THE BLOG
02/04/2013 12:10 pm ET | Updated Apr 06, 2013

What Are We Gonna Do Now?

What a difference a brand new day makes. Labor Day 2012: in a movie world where we were looking at the smallest summer audience in almost 20 years, beginning with the early crash landing of John Carter, followed by Battleship running aground. Today, things are looking up. But it's not Mr. Lincoln, Argo or Seal Team 6 that's leading the way, or the sing-a-long cast of Les Misérables (tell the truth: didn't they seem ready to break into "Be Our Guest" when you saw the movie?). Their success is important on a certain level, beyond the box office grosses perhaps more because the Oscar nominations for Best Picture seem to reflect movies that people actually are seeing, versus just what the Academy members saw in the comfort of their screenings or screeners. The bigger reason for hope, however, is Kevin Tsujihara's appointment as chief executive of Warner Bros. Studios, as on a macro level it may signal the dawn of a future where studios' content and how that content is viewed is more closely connected with the audience.

Let's step back for a moment. After a somewhat sketchy summer movie season of 2012, where revenue fell for the first time in seven years and estimated admissions of 532 million were substantially below the 563 million of Summer 2005, itself a low point, the year ended on more of a high note for the business. According to the Hollywood Reporter, 2012 Box Office was up 6 percent in North America over 2011 with ticket sales hitting an all time high of $10.8 Billion--thank you Avengers, Bond and the Batman. Unlike past years, increased box office wasn't merely driven by increased ticket prices, as attendance at 1.36 Billion was actually up 6%, while ticket prices remained flat over 2011. And as Congress avoided its fiscal cliff at year end, the movie business' fiscal Niagara Falls, home entertainment, stabilized after seven years in the wilderness. Of course, sales of DVD's continued falling, but according to the Digital Entertainment Group, purchases of Blu-Ray Discs were up 10% (including a 25% increase in spending on catalog titles--finally) and electronic sell-through rose by almost 35%.

So it's finally all good, right, and we can show our faces at Morton's. Well maybe not there but does the way 2012 ended up mean that the movie business is finally a safe place to be and the studios might just keep it all rolling along for another 100 years? And while the movie business might not be a growth business, it's not a we're not dead yet business either?

It depends on what you like to read.

Because in addition to some big movies --11 pictures earned $200 million at the domestic box office, 3 broke $400 million and on a worldwide basis 3 pictures exceeded $1 Billion -- 2012 also gave us a nice end of the movie business as we know it reading list. In the LA Times, Neal Gabler wrote of Disney's purchase of Lucasfilm, " long ago Joan Didion lamented that in Hollywood the art of the deal had replaced the art of the movies, but at least she was talking about deals to make movies. What the Lucasfilm acquisition suggests is that the deals are a thing unto themselves and that movie studios are no longer in the movie or even the entertainment business at all. They are in the branding business." Gabler goes on to note, "it used to be that the movie created the brand, which is exactly how George Lucas built his empire. Now the brand creates the movie."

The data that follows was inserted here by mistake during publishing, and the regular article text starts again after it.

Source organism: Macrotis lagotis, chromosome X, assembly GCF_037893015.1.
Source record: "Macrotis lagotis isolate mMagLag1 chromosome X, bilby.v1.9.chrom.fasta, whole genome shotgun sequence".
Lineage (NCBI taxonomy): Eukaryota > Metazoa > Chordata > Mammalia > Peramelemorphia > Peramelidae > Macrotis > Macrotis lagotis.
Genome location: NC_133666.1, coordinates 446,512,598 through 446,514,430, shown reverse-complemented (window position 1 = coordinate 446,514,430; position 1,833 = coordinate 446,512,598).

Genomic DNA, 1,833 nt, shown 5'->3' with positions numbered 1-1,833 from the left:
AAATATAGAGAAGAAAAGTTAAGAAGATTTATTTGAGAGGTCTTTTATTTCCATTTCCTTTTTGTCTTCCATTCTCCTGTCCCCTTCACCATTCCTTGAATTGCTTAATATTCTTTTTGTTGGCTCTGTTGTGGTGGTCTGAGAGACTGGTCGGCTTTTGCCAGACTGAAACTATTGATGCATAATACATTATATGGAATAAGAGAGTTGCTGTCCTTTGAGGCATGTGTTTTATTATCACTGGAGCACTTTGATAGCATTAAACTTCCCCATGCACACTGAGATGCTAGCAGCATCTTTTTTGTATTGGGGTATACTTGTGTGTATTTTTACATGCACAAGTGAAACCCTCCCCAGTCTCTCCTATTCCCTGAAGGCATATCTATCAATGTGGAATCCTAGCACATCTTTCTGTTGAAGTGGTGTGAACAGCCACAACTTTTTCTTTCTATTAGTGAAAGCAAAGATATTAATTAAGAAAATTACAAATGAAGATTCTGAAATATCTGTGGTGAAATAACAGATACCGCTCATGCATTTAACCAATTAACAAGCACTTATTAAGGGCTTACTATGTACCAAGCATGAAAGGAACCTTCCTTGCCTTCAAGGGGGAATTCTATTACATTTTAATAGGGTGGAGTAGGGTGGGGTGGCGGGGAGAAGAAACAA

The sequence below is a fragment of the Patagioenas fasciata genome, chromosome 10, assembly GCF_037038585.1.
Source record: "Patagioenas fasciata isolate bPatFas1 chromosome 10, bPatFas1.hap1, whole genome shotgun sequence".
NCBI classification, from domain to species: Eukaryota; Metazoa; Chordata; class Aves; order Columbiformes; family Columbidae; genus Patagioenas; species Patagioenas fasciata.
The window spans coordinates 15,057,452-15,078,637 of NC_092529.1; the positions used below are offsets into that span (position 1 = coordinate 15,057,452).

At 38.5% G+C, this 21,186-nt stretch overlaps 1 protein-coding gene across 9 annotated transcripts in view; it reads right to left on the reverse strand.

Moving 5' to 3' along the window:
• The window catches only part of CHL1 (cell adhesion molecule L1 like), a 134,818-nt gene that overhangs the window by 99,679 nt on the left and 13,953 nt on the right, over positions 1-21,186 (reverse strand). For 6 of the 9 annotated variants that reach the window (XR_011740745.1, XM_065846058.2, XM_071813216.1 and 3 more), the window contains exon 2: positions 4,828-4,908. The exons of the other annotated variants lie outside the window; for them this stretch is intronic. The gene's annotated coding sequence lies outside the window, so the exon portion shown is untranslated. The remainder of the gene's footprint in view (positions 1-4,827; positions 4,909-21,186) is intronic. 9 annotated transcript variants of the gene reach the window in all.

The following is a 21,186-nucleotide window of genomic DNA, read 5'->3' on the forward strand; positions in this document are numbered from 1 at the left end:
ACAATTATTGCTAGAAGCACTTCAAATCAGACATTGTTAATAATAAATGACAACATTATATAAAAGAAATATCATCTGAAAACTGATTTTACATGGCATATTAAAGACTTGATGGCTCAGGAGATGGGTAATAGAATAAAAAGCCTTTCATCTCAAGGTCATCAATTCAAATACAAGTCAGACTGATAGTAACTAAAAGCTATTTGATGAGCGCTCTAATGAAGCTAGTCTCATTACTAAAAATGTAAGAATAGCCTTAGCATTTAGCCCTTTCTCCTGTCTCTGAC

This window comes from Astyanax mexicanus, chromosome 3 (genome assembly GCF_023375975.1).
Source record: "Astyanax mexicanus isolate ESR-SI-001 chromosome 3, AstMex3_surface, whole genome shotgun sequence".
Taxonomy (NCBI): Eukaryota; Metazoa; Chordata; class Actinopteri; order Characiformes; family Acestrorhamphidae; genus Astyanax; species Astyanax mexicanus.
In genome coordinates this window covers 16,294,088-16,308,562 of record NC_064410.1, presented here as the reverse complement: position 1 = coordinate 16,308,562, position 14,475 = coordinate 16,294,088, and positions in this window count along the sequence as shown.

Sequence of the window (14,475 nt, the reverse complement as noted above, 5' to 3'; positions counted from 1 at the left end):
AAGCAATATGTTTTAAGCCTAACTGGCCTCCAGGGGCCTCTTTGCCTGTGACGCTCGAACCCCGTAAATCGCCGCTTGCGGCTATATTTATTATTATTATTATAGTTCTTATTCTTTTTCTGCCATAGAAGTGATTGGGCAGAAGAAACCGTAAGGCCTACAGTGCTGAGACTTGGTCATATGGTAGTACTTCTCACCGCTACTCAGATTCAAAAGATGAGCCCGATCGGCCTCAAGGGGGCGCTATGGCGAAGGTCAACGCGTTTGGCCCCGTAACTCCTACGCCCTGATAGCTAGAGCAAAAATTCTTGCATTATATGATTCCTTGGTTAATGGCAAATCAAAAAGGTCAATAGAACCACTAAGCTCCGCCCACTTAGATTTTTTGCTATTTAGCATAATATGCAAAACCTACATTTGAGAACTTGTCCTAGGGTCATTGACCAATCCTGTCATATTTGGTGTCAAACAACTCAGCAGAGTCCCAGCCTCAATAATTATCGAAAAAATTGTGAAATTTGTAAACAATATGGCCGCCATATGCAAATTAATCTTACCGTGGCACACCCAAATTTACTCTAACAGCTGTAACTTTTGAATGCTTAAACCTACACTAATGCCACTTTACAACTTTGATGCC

But it was ever thus. The movies have always relied on underlying material, books, plays, comics. Now video games, theme park rides and...books, plays and comics. In The New Republic, David Denby asks whether Hollywood has murdered the movies. "For years, the tastes of young audiences have wielded an influence on what gets made way out of proportion to their numbers in the population. We now have a movie culture so bizarrely pulled out of shape that it makes one wonder what kind of future movies will have." Following off of Gabler, Denby adds that "in time--a very short time--the fantastic, not the illusion of reality, may become the default more of cinema." For, "it has come to this: a movie studio can no longer risk making good movies. Their business model depends on the assured audience and the blockbuster," and therefore it is impossible to tell the films of one studio from another as "all the studios are ruled by...conglomerate aesthetics."

The thing is, the movies have always been a mass medium distributed in a mass way. It's not that different from retail, from Wal-Mart. Specialty stores have a tougher time of it, not unlike individual theaters. But the difference with movies is that, some evidence to the contrary, they're an individual product marketed to individual or group taste, less a brand and less a product like detergent where "new and improved" is all you need to say to reach your intended audience. And here's where one of the biggest issues facing the movie business comes into play. Because if we look closely at who is running the studios we see a fundamental disconnect with the audience. And yet, this shouldn't be a surprise as those who frequently go to motion pictures are the same as those who actively came out in the recent presidential election.